Riedel explained that the glass was designed to prompt this automatic reflex. The Shiraz glass desposited the cold water right smack in the middle of my tongue, and the Cabernet glass sloshed the water all the way back against the back of my mouth. Riedel explained to us that the shape of the glasses and the heights of the bowls force the drinker to tilt their head back at the right height to change which part of the mouth the wine hits.
I was amazed after the water exercise, and we went on to pour out the water and to pour pinot noir into each glass, taste the wine and then repeat with the syrah and the cabernet sauvignon. We were instructed to raise the glasses to our nose and inhale and then take a sip. After each inhale and each sip of each wine in each glass, Riedel asked us to make a mental note. And he discussed the results with us. The pinot noir glass’ shape really highlighted the fruitiness of the pinot noir and the berry and floral aromas. The wine tasted more salty, acidic or more tannic, or smelled drier and spicier in the Shiraz and Cabernet glasses.
Similar differences were noted as we tasted syrah in each of the glasses and then cabernet.
“Most consumers drink wine, particularly red wine, out of one glass,” Riedel said. “We believe that for red wine, there are three unique shapes that you should use.”
At this point, everyone in the audience was thoroughly convinced. The glass and its shape really does make a difference.
“So the next time a friend recommends a bottle of wine to you and you try it at home and don’t like it, is it the wine? Or is it the glass?” We all nodded in agreement.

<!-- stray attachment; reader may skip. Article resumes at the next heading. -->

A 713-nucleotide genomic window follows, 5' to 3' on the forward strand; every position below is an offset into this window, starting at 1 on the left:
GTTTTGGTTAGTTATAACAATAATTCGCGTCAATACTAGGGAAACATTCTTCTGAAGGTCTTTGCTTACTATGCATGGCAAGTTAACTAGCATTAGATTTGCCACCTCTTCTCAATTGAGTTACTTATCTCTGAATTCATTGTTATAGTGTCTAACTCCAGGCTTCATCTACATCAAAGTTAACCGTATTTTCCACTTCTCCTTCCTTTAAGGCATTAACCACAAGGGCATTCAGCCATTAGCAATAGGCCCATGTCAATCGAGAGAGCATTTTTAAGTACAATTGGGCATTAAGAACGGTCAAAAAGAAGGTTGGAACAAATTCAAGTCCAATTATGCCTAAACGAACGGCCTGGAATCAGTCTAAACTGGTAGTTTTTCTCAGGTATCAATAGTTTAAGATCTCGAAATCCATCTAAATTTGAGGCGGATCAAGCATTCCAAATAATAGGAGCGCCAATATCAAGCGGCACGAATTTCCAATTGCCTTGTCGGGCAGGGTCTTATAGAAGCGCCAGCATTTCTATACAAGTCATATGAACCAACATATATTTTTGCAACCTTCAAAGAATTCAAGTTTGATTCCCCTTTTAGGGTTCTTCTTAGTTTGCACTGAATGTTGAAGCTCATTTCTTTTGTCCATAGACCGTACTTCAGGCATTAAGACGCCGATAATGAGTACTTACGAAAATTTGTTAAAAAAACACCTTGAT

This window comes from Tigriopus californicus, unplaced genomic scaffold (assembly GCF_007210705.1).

But what of that weird-shaped glass sitting on the very end? In a flair for the dramatic, Riedel asked assistants to pass out chilled bottles of Coca Cola to each of us and then told us the story of the company developing a glass meant to serve Coke and the first time he demonstrated the glass to the company’s executives. We were asked to take a sip of Coke from the bottle, pour it into a plastic cup and do the same, and then pour it into the Riedel Coke glass and do the same.
On the tongue, the Coke out of the bottle produced long-lived and large bubbles and tasted like we expected Coke to taste. Out of the plastic cup, the bubbles were much more fine and short lived, and the Coke tasted flat and not as sweet. In the Riedel Coke glass, the soft drink had the same large long-lived bubbles on the tongue and tasted sweet just like it had out of the bottle. He then asked us to smell the coke in the plastic cup and to smell it from the Riedel Coke glass. Out of the plastic cup, all we could smell was the sweet aroma typical of Coke. In the Riedel glass, it actually smelled like orange blossoms.
“Amazing,” I whispered to myself. I took a picture of the glasses sitting before me and sent it to my spouse along with the following message: “Honey, I think we need to get more wine glasses.”
Victor Panichkul is food, wine and beer columnist for the Statesman Journal. Reach him at (503) 399-6704, Vpanichkul@StatesmanJournal.com, follow at Facebook.com/WillametteValleyFoodWine and on Twitter @TasteofOregon.
Where to buy
Riedel Crystal is sold at Macy’s, but you also can purchase it online at riedelusa.net.